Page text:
BirdPage by Cindy McIntyre, Waldoboro, Maine
Wakodahatchee Wetlands - Boynton Beach Florida  January 2008

This manmade wetland, and its sister Green Cay a short distance away,are two of my favorite birding spots - so much can be seen in such a small area.  I first came here in 2004, (Green Cay was made in 2005) and 4 years later I remember where I saw the black-bellied whistling duck or the sora rail, hoping again to see them.  Please respect my copyright by not copying these images or using them on your computer or website without permission or payment of a licensing fee.  All images copyrighted by Cindy McIntyre 2008.


One spoonbill has been visiting.  They filter the water through their bills by wagging their heads through the water.  The plentiful
Great (American) Egret is on the right.  I learned my birds 30 years ago, so I sometimes use their (old) names.


One of my favorite birds - very vocal, and highly acrobatic


The GB Herons oblige hundreds of photographers every year by raising their babies in plain view.  Wood Stork in flight is on right.


Hooded Merganser male and female                                             Blue-Winged Teal male, showing his trademark blue wing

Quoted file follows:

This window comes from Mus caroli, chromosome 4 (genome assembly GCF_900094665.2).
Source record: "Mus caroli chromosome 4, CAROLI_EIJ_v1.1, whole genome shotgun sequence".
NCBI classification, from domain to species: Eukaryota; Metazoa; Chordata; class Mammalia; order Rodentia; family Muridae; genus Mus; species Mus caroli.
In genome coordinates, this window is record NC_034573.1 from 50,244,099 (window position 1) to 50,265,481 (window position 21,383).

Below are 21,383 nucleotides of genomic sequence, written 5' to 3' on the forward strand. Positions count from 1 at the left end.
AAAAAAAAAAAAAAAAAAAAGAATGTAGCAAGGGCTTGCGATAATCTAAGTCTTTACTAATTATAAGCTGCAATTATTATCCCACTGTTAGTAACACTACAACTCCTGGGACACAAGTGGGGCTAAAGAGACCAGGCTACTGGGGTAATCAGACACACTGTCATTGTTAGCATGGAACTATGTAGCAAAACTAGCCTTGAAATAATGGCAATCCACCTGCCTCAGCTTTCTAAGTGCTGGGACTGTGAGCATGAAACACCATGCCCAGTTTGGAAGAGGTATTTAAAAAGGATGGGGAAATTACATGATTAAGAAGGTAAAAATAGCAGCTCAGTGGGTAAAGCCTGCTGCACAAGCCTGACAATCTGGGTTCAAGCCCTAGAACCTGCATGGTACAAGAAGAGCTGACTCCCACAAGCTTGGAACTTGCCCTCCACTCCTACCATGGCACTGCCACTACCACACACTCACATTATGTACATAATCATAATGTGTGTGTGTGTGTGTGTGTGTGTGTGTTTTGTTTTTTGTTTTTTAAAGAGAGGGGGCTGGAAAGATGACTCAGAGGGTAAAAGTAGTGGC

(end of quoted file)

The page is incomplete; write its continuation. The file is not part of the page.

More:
A small heron with a variety of poses - with and without neck; with and without flared crest

TRICOLOR (Louisiana) HERON  

From the boardwalk you can look down on the birds for an unusual perspective.  The Tricolor is very common.


The male anhinga during breeding season is a strikingly gorgeous bird - his mate with the brown neck is on the nest to the right.  There will be many babies from this rookery later in the season


For many visitors, gators are the highlight of the trip.  There are some REALLY BIG ones, too.  Florida Red-Bellied Turtle with Common Moorhen and Florida Softshell Turtles are quite common as well.


MISCELLANEOUS - stay tuned, more to come

Pie-Billed Grebe                                              Snowy Egret                               Mockingbird

From the Florida DEP website:  Derived from a Seminole Indian phrase meaning "created waters," the Wakodahatchee Wetlands was constructed by Palm Beach County Water Utilities Department next to the existing System 3 Water Treatment Plant located one mile southeast of the Southern Region Water Reclamation Facility. This project has significantly enhanced about 56 acres of former percolation ponds into a thriving wetlands habitat. Approximately two million gallons per day of highly treated reclaimed water is used to maintain the wetlands, which attracts an abundance of wildlife in a park-like setting. By acting as a natural filter for nutrients that remain, the wetland work to further cleanse the water.